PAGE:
CST – Computer Simulation Technology

Thermal Modeling of Heat Sinks

Efficient thermal management is critical for many electronic applications, and is a standard part of the design for components such as power electronics modules, multichip modules (MCM) and systems-on-packages (SOP). Heat sinks serve to transfer the generated heat of an electronic system away from the active and passive electronic components and toward the ambient environment. Temperature distributions and heat flows can be efficiently simulated using CST MPHYSICS® STUDIO (CST MPS). CST MPS offers both stationary and transient thermal simulation capabilities.

Figure 1: Heat sink with heat source

A heat sink carrying a heat source is shown in Figure 1. To model the interaction of the heat sink with the ambient environment, surface properties in terms of emissivity e (radiation) and heat transfer coefficient ...

h (convection) are assigned to the heat sink surface. For natural convection, h = 5 W/(m2·K) is a typical value.

Figure 2: Stationary heat spreading due to multidimensional conduction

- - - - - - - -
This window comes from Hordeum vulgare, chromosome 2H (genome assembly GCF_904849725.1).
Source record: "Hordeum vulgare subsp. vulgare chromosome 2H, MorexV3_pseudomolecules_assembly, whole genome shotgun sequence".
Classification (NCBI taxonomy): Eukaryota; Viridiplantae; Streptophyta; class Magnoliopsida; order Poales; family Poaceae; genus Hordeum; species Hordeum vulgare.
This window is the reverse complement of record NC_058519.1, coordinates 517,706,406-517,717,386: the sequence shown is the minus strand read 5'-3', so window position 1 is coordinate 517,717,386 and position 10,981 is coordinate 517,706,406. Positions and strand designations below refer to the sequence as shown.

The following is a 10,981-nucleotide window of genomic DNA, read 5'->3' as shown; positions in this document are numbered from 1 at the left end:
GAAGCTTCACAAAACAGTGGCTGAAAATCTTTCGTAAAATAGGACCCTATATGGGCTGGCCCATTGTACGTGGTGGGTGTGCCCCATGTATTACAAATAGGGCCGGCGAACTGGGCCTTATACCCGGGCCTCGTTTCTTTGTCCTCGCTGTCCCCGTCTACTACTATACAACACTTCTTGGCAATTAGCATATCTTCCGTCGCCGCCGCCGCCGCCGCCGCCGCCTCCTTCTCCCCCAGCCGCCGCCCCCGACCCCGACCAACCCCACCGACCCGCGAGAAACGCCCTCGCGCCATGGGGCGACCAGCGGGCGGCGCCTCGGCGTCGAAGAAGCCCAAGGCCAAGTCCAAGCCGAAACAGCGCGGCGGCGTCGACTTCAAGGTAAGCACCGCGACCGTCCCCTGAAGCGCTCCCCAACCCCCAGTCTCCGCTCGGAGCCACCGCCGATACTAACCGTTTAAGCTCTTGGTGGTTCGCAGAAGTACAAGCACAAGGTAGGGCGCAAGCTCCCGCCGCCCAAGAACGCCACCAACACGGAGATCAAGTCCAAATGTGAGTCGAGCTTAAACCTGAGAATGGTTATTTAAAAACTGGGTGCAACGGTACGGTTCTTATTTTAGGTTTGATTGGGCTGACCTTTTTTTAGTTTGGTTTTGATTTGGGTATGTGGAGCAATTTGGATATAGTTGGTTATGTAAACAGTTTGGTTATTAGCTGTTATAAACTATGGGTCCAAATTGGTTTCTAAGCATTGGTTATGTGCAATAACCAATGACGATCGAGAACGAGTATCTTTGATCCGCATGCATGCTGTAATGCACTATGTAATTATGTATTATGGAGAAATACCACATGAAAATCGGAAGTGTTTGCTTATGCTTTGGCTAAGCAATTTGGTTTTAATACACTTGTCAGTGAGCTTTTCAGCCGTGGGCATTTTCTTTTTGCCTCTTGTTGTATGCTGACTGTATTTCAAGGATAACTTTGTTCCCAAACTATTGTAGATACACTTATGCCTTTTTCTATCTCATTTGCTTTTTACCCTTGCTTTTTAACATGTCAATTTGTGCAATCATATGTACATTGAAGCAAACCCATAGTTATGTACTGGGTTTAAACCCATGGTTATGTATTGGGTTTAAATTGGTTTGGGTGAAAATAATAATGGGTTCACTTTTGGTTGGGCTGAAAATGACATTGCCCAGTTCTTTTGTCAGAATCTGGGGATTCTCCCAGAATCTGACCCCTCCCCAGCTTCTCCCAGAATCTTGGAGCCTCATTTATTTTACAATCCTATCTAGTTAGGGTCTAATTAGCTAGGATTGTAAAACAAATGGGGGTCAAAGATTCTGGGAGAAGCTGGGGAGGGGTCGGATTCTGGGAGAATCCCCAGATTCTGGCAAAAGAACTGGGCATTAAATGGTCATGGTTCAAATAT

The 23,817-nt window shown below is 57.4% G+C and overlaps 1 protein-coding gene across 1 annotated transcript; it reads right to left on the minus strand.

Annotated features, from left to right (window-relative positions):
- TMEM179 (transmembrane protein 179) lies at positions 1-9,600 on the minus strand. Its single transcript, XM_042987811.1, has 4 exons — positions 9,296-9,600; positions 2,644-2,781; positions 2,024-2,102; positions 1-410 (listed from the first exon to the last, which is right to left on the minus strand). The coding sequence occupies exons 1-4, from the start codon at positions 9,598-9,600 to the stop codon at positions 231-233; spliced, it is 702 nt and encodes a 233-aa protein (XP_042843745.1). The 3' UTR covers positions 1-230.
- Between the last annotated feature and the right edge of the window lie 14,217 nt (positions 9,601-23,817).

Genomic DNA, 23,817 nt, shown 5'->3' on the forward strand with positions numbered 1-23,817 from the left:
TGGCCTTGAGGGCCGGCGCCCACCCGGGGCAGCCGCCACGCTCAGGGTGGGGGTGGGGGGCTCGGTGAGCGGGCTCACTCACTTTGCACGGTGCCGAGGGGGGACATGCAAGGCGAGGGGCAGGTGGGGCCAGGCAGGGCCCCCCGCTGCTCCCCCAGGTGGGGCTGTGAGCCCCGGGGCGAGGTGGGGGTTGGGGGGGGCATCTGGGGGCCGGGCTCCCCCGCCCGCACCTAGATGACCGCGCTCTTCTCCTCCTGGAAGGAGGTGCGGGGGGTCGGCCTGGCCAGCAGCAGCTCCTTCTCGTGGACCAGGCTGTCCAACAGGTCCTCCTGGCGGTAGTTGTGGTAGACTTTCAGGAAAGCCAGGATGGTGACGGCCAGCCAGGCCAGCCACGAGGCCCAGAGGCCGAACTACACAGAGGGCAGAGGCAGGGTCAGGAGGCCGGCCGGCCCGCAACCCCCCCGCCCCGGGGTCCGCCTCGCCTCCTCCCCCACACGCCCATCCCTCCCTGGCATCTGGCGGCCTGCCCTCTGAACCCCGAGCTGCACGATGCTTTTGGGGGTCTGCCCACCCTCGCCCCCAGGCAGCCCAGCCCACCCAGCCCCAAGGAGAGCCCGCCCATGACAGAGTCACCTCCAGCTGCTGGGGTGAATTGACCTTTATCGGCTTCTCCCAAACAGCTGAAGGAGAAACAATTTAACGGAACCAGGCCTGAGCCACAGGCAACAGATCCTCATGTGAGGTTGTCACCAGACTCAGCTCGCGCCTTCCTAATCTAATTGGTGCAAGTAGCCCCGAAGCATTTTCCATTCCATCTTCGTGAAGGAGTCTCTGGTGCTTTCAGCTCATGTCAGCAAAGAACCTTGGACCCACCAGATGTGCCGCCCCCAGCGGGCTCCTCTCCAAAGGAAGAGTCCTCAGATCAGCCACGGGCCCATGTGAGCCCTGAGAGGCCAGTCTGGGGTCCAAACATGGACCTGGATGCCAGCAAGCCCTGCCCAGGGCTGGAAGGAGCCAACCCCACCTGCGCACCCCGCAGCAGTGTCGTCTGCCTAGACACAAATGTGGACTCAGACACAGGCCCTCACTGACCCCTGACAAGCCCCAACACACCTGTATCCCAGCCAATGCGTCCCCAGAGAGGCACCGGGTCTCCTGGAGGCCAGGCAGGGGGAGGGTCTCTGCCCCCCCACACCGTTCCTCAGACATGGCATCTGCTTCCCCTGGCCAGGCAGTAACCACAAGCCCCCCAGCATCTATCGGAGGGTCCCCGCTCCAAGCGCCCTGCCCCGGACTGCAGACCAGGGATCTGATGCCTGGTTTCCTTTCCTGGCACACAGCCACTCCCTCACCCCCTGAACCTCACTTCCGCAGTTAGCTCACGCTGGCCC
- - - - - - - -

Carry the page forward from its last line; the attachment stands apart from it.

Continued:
Figure 2 shows the heat flow density. This is a measure of the spread of heat within the heat sink, and is related to the temperature distribution in Figure 3 by Fourier’s law.

Figure 3: Stationary temperature distribution of the heat sink, with measurement locations highlighted

The thermal simulation of the heat sink in Figure 1 was carried out assuming a thermal heat source of 21 watts. The results from this simulation were then compared with measurement results [1] at selected points on the heat sink, shown in Figure 3. The simulated and measured results are summarized in Table 1.

T1 / °C T2 / °C T3 / °C T4 / °C
Simulation 65.6 65.6 66.6 71.0
Measurement 66.3 65.7 67.8 69.8

Table 1: Measured and simulated temperatures at selected points

An excellent agreement was achieved, especially given the uncertainties of the measurements and the simulation. The simulation using the stationary thermal solver with a tetrahedral mesh took less than 2 minutes on a 2.67 GHz laptop with 4 GB RAM.


[1] Courtesy of Robert Bosch GmbH


The work described in this paper has received funding from the Federal Ministery of Education and Research under grant agreement no. 16N10943 (SOlar project).

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